SPRINGFIELD, Ill. (AP) — A federal judge on Monday further delayed the wire fraud and money laundering trial of William “Sam” McCann, a former candidate for Illinois governor, after McCann declared he was “medically and psychologically” unable to proceed and dropped his plan to represent himself.
U.S. District Court Judge Colleen Lawless didn’t buy the self-diagnosis of the ex-lawmaker, who was hospitalized last week with chest pains and fainting spells but discharged on Wednesday. But after a second conference with his so-called standby attorney, Jason Vincent, McCann indicated he wanted Vincent to take over and the judge granted a one-day extension to allow Vincent to confirm a defense strategy with his client.
McCann, a former Republican state senator from Plainview who waged a 2018 third-party conservative campaign for governor, was indicted in February 2021 by former U.S. Attorney John Milhiser, who was appointed by then-President Donald Trump. McCann faces seven counts of wire fraud and single counts of money laundering and tax evasion for allegedly converting hundreds of thousands of dollars of political campaign contributions to personal use.
In response to questioning by Lawless, McCann, who has been held in a nearby county jail since his personal recognizance bond was revoked last Friday, said he had fallen overnight and was found by jailers early this morning.
“You ask me if I feel ready, no. I’m standing here in prison clothes, I fell and hit my head in the front and the back, I have severe angina, but I’ll adhere to whatever you say,” McCann said. “I don’t feel medically or psychologically able to proceed.”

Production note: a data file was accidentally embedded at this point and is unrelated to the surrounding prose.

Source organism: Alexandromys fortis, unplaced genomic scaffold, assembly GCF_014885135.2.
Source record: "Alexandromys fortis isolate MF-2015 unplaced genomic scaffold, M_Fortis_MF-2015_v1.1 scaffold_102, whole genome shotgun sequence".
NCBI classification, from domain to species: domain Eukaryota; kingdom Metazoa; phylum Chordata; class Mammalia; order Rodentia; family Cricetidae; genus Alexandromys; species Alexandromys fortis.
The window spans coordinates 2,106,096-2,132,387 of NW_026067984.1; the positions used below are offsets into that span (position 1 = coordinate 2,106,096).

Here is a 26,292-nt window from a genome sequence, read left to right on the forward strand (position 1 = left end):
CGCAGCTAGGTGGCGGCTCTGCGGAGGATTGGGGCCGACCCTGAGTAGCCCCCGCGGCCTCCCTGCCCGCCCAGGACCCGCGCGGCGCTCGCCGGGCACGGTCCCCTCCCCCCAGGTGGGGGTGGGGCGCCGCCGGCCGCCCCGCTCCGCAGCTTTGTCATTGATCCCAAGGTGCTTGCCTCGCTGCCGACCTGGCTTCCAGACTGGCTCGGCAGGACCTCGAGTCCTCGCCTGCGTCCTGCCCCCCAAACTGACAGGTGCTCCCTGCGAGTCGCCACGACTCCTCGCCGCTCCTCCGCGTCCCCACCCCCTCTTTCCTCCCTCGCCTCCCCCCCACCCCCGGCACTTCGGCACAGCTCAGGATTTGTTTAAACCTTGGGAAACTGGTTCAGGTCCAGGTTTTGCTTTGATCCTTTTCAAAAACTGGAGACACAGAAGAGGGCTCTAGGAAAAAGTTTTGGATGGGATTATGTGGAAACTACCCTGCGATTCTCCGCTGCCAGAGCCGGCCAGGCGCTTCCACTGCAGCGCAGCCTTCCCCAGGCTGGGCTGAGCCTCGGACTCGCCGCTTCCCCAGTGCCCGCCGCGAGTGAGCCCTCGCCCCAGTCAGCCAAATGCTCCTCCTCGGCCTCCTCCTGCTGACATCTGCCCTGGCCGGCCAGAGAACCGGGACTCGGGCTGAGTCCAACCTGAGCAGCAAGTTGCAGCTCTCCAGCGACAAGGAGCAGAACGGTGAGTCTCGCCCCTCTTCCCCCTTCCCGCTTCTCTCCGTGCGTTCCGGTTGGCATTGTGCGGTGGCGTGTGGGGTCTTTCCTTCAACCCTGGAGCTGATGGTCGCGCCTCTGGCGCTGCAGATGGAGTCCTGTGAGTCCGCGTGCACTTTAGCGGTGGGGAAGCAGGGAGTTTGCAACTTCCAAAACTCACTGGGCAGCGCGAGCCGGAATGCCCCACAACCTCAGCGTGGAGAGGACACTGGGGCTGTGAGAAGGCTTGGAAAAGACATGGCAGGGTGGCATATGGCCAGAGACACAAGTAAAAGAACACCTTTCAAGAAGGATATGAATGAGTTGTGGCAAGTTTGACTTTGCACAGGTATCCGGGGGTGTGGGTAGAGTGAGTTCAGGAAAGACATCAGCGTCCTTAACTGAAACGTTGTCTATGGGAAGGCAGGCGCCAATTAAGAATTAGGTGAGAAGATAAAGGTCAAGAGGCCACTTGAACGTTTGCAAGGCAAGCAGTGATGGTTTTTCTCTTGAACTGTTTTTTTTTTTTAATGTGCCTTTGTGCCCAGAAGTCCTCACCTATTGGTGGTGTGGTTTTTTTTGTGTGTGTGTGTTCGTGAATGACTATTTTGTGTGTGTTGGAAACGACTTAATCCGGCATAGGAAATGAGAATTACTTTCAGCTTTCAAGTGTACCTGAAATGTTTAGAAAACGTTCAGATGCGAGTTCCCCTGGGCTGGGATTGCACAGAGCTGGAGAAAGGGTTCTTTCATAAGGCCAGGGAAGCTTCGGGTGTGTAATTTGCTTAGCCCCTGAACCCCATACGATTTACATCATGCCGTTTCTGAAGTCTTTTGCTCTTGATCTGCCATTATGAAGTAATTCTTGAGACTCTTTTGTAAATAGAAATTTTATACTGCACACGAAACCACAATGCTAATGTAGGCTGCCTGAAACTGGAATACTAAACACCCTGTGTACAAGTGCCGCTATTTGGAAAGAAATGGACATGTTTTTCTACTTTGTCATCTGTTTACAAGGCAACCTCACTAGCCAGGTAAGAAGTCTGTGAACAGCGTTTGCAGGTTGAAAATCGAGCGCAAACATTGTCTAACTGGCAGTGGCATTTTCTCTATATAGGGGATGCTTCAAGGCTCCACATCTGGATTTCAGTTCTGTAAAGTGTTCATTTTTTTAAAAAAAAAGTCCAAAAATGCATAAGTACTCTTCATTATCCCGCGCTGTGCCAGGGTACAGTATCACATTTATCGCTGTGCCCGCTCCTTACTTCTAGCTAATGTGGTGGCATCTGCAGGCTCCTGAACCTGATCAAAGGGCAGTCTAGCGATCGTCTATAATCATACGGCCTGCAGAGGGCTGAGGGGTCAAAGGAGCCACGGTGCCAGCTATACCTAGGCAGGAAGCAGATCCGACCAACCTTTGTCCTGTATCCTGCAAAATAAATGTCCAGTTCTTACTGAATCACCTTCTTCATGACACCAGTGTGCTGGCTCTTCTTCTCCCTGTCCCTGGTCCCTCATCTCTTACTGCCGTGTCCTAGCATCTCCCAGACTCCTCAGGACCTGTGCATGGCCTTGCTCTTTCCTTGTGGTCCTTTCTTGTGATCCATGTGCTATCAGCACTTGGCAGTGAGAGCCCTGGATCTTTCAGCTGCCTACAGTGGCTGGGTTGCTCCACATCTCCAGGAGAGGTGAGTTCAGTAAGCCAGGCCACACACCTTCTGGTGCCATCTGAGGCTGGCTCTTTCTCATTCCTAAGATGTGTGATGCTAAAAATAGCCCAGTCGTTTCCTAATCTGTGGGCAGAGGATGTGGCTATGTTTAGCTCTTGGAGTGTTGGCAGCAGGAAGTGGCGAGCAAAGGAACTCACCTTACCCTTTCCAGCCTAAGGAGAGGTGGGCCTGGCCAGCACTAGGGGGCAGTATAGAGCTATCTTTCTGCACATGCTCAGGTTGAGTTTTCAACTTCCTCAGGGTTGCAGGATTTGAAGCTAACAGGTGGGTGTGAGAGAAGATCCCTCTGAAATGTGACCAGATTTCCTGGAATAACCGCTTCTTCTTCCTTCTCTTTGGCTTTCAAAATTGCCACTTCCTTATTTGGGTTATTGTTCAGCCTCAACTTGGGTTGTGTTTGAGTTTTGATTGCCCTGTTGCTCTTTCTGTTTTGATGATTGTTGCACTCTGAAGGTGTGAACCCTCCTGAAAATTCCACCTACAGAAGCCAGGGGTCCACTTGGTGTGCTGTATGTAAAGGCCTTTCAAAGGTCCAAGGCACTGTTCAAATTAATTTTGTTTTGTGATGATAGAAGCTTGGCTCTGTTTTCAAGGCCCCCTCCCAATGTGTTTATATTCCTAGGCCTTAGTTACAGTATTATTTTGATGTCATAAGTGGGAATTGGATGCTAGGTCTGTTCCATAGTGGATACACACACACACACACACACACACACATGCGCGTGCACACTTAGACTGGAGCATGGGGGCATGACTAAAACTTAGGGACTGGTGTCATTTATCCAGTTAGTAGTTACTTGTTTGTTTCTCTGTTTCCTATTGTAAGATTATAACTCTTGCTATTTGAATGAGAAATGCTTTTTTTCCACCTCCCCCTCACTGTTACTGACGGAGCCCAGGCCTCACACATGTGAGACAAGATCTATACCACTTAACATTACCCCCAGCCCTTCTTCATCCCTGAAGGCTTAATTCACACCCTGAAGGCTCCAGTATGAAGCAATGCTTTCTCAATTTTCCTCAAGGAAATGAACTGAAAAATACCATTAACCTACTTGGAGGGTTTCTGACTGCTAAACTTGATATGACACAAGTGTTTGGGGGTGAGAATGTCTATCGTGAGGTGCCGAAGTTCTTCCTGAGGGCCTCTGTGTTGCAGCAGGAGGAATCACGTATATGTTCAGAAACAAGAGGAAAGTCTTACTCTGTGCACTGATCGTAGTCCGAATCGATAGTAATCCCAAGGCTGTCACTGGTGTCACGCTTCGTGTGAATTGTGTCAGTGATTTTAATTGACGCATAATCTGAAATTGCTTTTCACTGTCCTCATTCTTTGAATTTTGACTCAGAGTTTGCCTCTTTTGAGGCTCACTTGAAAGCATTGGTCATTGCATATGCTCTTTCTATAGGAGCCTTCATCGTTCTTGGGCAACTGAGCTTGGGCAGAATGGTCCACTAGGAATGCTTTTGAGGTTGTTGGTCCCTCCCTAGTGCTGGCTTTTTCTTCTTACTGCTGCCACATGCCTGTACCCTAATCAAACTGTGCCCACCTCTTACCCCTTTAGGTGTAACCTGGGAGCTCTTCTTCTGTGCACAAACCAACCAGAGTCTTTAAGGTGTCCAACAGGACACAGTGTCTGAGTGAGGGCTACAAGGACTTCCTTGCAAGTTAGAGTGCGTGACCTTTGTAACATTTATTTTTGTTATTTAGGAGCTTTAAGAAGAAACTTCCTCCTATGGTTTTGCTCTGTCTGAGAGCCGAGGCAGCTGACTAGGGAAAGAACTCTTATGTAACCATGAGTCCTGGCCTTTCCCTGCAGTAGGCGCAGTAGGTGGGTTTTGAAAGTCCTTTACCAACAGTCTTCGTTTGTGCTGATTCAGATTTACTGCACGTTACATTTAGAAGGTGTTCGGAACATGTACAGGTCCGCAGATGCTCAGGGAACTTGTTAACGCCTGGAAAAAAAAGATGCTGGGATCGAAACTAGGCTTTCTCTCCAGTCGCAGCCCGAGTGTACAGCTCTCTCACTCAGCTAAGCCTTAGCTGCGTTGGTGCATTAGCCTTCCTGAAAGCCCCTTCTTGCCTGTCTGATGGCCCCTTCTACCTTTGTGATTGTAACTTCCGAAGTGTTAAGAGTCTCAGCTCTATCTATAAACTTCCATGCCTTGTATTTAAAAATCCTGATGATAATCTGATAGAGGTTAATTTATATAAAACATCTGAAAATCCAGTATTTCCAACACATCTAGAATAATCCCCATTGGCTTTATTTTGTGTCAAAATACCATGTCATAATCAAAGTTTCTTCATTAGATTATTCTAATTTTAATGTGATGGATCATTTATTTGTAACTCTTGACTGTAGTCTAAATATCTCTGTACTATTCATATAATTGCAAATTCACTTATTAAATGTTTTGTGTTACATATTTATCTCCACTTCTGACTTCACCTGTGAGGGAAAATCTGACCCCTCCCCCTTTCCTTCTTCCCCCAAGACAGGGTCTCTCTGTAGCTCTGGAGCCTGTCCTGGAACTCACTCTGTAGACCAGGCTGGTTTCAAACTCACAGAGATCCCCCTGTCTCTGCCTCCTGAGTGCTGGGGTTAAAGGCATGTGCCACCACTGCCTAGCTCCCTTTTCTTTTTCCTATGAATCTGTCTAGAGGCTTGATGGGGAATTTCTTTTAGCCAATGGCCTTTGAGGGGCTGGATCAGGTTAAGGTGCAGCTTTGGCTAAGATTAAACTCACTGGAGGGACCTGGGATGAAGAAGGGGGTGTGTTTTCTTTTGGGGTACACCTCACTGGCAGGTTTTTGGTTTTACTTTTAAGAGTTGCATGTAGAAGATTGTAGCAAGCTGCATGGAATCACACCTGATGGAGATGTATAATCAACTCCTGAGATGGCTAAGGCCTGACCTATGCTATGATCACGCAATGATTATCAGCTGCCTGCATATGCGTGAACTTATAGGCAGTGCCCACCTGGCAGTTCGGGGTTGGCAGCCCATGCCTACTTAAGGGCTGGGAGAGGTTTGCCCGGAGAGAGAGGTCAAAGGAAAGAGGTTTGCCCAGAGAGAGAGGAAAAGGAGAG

The 54-year-old McCann, who entered the courtroom in a wheel chair, was hospitalized last week after passing out and complaining of chest pains, delaying the scheduled Feb. 5 start to his trial. This was after Lawless granted him a 60-day extension last November when he dismissed his lawyers and announced he wanted to represent himself.
He was discharged last Wednesday after doctors found no problems with his heart. He told Lawless Monday he was uncertain of what medications he had been prescribed and had very little memory of events that occurred after his discharge, including driving himself to Springfield on Friday when his parole was revoked.
“From the beginning, I have tried to give you an opportunity to represent yourself, to comply with court orders, to be forthcoming with information and to be honest with the court,” Lawless said. “Now you’re telling me you drove here Friday and don’t remember it and don’t know why you don’t remember it?”
McCann blamed the loss of memory on not having access in the jail to several medications, including duloxetine, an antidepressant for which medical literature recommends dosages be stepped down rather than stopped cold. But the government pointed out that U.S. Marshals Service officers obtaining McCann’s medications for his jail stay learned McCann had not taken duloxetine for two months.
“All of his actions indicate he is coherent and fully mentally capable of going about whatever business he has except when he’s before your honor,” assistant U.S. Attorney Timothy Bass told Lawless. “You have bent over backward to ensure he has a fair trial, but respectfully, at some point you have to say, ‘Enough is enough.’”
Bass did not object to a day’s delay to assist Vincent’s preparation to take over McCann’s defense. Vincent said he was familiar with evidence in the case but needed time to discuss trial technicalities, potential witnesses and how to cross-examine them and other ways McCann can assist him.
John O’connor, The Associated Press